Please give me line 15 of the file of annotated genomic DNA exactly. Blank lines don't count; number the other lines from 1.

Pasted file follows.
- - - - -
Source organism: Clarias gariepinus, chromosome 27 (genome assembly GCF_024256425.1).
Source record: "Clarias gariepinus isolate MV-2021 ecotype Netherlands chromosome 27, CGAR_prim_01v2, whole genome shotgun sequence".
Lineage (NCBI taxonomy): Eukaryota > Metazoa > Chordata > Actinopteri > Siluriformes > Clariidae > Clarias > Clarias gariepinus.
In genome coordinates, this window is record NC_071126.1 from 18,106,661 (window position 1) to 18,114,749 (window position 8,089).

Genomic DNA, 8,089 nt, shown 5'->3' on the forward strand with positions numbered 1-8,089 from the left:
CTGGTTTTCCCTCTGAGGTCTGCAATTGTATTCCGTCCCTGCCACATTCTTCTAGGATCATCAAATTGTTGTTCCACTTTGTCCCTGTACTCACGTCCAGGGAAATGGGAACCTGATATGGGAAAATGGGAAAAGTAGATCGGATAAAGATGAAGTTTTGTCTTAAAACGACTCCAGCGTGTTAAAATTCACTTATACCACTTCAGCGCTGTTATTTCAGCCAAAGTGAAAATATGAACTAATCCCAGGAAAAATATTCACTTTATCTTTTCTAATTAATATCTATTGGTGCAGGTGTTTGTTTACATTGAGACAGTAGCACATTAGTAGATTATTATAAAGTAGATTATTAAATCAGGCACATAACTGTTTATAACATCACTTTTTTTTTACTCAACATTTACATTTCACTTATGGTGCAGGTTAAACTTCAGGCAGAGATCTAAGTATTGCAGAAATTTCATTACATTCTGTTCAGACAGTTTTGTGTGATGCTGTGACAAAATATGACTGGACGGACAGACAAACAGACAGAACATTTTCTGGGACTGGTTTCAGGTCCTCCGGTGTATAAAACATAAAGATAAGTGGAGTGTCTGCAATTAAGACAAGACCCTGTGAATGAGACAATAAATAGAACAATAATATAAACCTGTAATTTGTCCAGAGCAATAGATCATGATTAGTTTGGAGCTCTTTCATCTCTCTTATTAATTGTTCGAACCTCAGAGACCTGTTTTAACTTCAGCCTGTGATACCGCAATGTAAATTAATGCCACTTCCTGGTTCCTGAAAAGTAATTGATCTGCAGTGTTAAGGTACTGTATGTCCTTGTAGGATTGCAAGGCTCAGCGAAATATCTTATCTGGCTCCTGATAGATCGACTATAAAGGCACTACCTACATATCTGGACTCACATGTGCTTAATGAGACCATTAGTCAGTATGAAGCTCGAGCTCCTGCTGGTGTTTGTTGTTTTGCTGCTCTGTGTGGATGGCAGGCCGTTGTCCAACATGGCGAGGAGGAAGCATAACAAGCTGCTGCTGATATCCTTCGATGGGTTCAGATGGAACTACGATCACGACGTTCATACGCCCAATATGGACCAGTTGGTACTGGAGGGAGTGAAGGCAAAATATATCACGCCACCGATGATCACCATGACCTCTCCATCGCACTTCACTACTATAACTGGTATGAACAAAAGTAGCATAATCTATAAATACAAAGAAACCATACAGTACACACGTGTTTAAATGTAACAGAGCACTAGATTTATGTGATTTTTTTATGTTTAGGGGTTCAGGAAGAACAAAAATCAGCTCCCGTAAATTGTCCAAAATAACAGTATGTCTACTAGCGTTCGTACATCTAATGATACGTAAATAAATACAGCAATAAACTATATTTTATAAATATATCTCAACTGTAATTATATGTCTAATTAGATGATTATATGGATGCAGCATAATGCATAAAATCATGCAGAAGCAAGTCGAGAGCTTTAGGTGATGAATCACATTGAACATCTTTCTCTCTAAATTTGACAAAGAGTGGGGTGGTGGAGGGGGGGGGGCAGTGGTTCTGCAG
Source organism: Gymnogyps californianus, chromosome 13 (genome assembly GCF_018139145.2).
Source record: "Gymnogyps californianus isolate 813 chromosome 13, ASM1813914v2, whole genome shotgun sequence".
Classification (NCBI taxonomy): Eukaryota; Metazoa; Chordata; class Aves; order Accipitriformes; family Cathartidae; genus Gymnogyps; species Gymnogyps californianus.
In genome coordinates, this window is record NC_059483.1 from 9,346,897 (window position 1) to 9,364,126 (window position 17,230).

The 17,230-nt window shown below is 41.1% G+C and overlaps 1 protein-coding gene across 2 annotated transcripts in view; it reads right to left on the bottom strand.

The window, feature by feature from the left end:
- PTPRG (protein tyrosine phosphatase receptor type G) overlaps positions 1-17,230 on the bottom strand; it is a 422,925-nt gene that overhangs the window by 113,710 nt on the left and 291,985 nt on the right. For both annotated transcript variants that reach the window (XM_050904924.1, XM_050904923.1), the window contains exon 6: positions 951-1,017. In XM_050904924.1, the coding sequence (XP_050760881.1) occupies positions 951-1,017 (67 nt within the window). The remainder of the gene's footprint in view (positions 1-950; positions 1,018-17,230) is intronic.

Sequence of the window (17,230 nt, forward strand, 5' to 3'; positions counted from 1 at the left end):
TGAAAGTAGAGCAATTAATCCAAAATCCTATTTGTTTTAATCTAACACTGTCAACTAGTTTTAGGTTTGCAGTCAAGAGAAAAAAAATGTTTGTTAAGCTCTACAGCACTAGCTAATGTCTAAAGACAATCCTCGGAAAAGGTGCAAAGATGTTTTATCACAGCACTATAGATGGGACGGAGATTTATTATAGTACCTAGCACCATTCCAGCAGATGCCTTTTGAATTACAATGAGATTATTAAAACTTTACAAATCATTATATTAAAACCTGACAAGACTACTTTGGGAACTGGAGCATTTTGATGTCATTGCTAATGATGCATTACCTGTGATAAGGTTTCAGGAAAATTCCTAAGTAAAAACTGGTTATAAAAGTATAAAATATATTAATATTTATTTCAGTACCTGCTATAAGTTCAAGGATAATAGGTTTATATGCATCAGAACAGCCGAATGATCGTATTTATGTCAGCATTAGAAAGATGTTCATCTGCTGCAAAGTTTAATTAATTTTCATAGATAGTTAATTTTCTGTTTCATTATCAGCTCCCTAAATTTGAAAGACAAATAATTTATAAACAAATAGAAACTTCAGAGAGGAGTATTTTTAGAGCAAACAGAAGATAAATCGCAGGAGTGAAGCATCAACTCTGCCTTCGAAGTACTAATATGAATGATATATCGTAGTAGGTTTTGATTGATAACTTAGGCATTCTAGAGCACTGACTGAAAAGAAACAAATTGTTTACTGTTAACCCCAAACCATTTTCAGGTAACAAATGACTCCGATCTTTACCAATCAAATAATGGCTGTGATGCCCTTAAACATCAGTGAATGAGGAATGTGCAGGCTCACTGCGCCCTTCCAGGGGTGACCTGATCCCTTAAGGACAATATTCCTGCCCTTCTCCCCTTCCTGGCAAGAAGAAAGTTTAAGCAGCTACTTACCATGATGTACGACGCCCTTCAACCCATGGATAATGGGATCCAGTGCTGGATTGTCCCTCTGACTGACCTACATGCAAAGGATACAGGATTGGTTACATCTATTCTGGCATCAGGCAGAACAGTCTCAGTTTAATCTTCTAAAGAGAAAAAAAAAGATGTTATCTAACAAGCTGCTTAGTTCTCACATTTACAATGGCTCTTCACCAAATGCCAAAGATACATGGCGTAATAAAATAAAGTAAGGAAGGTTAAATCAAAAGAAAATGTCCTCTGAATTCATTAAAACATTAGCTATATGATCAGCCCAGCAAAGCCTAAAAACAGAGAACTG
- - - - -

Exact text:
TGAAAGTAGAGCAATTAATCCAAAATCCTATTTGTTTTAATCTAACACTGTCAACTAGTTTTAGGTTTGCAGTCAAGAGAAAAAAAATGTTTGTTAAGCTCTACAGCACTAGCTAATGTCTAAAGACAATCCTCGGAAAAGGTGCAAAGATGTTTTATCACAGCACTATAGATGGGACGGAGATTTATTATAGTACCTAGCACCATTCCAGCAGATGCCTTTTGAATTACAATGAGATTATTAAAACTTTACAAATCATTATATTAAAACCTGACAAGACTACTTTGGGAACTGGAGCATTTTGATGTCATTGCTAATGATGCATTACCTGTGATAAGGTTTCAGGAAAATTCCTAAGTAAAAACTGGTTATAAAAGTATAAAATATATTAATATTTATTTCAGTACCTGCTATAAGTTCAAGGATAATAGGTTTATATGCATCAGAACAGCCGAATGATCGTATTTATGTCAGCATTAGAAAGATGTTCATCTGCTGCAAAGTTTAATTAATTTTCATAGATAGTTAATTTTCTGTTTCATTATCAGCTCCCTAAATTTGAAAGACAAATAATTTATAAACAAATAGAAACTTCAGAGAGGAGTATTTTTAGAGCAAACAGAAGATAAATCGCAGGAGTGAAGCATCAACTCTGCCTTCGAAGTACTAATATGAATGATATATCGTAGTAGGTTTTGATTGATAACTTAGGCATTCTAGAGCACTGACTGAAAAGAAACAAATTGTTTACTGTTAACCCCAAACCATTTTCAGGTAACAAATGACTCCGATCTTTACCAATCAAATAATGGCTGTGATGCCCTTAAACATCAGTGAATGAGGAATGTGCAGGCTCACTGCGCCCTTCCAGGGGTGACCTGATCCCTTAAGGACAATATTCCTGCCCTTCTCCCCTTCCTGGCAAGAAGAAAGTTTAAGCAGCTACTTACCATGATGTACGACGCCCTTCAACCCATGGATAATGGGATCCAGTGCTGGATTGTCCCTCTGACTGACCTACATGCAAAGGATACAGGATTGGTTACATCTATTCTGGCATCAGGCAGAACAGTCTCAGTTTAATCTTCTAAAGAGAAAAAAAAAGATGTTATCTAACAAGCTGCTTAGTTCTCACATTTACAATGGCTCTTCACCAAATGCCAAAGATACATGGCGTAATAAAATAAAGTAAGGAAGGTTAAATCAAAAGAAAATGTCCTCTGAATTCATTAAAACATTAGCTATATGATCAGCCCAGCAAAGCCTAAAAACAGAGAACTG